Thermal interposer for a cryogenic cooling system
Active Publication Date: 2019-09-12
GENERAL ELECTRIC CO
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AI-Extracted Technical Summary
Problems solved by technology
Sensitivity of nuclear magnetic resonance (NMR) systems, such as magnetic resonance imaging (MM) systems, are often limited due to the normally very low polarization of the nuclear spins of samples...
The present specification provides a cooling system such that a thermal contact between a sample to be polarized and cooling parts of the cooling system is maximized. The thermal contact may be maximized if a thermal difference (ΔT) between contact surfaces thermally connecting the sample and a cooling medium is less than 0.1K, in absence of application of any external pressure on the contact surfaces. The cooling system disclosed herein includes a cryogenic chamber, a cooling plate, a sample sleeve, a thermal switch, and an interposer. The cryogenic chamber includes a cryogenic fluid and the cooling plate is disposed in the cryogenic chamber, in contact with the cryogenic fluid. The sample sleeve is configured to receive the sample. The sample sleeve is at least partially inserted in the cryogenic chamber. The thermal switch is disposed between the cooling plate and the sample sleeve. The interposer is a thermal interposer disposed between at least one of (i) the thermal switch and the cooling plate and (ii) the thermal switch and the sample sleeve. The interposer includes a gallium indium tin alloy.
The cooling system 10 includes a cryogenic chamber 16 (e.g., a liquid cryogen bath) having a cryogenic fluid 32 to cool the sample 12 during operation of the cooling system 10 and an airlock chamber 18 to facilitate transitioning of the sample 12 from a room temperature environment to an environment present in the cooling system 10. The airlock chamber 18 may further be used to maintain the sample 12 at a suitable pressure. For instance, in some cases, the airlock chamber 18 may be utilized to keep the sample at a pressure that is lower than standard atmospheric pressure. The airlock chamber 18 may include a baffle 20 and gate valve 22 that aid in maintaining a certain pressure within the airlock chamber 18 of the cooling system 10.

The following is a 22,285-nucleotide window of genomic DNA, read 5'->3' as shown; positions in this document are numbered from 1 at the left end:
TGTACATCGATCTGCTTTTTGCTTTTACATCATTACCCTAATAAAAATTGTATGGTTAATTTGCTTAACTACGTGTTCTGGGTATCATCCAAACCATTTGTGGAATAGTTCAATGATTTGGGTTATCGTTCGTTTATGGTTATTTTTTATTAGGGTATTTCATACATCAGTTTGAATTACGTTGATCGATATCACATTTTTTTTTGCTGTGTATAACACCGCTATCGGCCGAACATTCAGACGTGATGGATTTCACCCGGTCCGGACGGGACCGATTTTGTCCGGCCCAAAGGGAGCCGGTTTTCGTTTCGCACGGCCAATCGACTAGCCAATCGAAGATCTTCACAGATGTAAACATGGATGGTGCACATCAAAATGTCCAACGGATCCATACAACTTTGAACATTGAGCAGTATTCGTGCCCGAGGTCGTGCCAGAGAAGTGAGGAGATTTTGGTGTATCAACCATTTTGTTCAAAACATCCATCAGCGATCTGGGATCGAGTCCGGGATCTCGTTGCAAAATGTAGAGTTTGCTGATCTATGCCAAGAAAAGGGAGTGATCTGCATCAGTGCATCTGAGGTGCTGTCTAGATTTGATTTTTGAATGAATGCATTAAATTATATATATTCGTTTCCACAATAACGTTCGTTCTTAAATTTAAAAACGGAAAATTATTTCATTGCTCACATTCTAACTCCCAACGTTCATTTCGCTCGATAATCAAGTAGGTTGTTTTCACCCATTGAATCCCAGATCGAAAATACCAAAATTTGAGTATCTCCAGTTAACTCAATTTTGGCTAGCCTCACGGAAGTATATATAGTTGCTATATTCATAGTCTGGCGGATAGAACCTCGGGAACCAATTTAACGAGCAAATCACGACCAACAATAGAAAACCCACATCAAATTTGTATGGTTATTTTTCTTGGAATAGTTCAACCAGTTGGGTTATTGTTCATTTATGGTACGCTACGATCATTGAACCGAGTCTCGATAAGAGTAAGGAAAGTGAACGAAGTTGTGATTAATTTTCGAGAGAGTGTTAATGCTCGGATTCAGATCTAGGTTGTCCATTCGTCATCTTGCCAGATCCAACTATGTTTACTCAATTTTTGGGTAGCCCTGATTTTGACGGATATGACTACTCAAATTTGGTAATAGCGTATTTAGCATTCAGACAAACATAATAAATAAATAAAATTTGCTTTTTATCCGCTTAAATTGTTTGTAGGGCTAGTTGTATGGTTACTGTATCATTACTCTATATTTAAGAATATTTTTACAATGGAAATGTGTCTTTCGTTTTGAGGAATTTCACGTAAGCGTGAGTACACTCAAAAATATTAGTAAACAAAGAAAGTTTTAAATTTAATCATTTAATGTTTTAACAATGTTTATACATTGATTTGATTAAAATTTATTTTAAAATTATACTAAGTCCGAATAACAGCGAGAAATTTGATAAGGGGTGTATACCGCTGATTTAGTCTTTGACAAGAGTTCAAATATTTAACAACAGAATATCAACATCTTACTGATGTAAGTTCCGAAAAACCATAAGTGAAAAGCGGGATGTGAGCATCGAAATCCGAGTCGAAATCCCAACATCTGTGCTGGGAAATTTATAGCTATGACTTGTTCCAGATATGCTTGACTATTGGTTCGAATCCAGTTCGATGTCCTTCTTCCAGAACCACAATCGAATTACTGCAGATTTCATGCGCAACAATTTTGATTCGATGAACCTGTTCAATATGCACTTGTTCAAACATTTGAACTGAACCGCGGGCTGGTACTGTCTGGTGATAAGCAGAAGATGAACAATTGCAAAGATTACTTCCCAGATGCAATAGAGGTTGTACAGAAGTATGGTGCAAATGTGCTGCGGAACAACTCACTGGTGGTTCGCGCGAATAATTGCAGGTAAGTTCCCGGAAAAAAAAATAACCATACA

The thermal switch 42 may be used as a switch that can limit a flow of thermal energy through the switch. For example, the thermal switch 42 may be operated in an “ON” state to allow the thermal energy to pass through. Also, in some other embodiments, the thermal switch may be in an “OFF” state without allowing substantial thermal energy to pass through the body of the thermal switch. For example, the thermal switch 42 may be operated in an “OFF” state at the time of heating up the sample sleeve 14, without removing the sample sleeve 14 from the cooling system 10. The sample sleeve 14 may be heated in the cooling system 10 to remove some minor contaminants such as a little ice formed in the sample sleeve 14. By operating the thermal switch 42 in an “OFF” state when the temperature of the sample sleeve 14 is increased, the thermal energy passing through the thermal switch 42 to the sample pot 34 is effectively avoided and the low temperature prevailing in the sample pot 34 is preserved.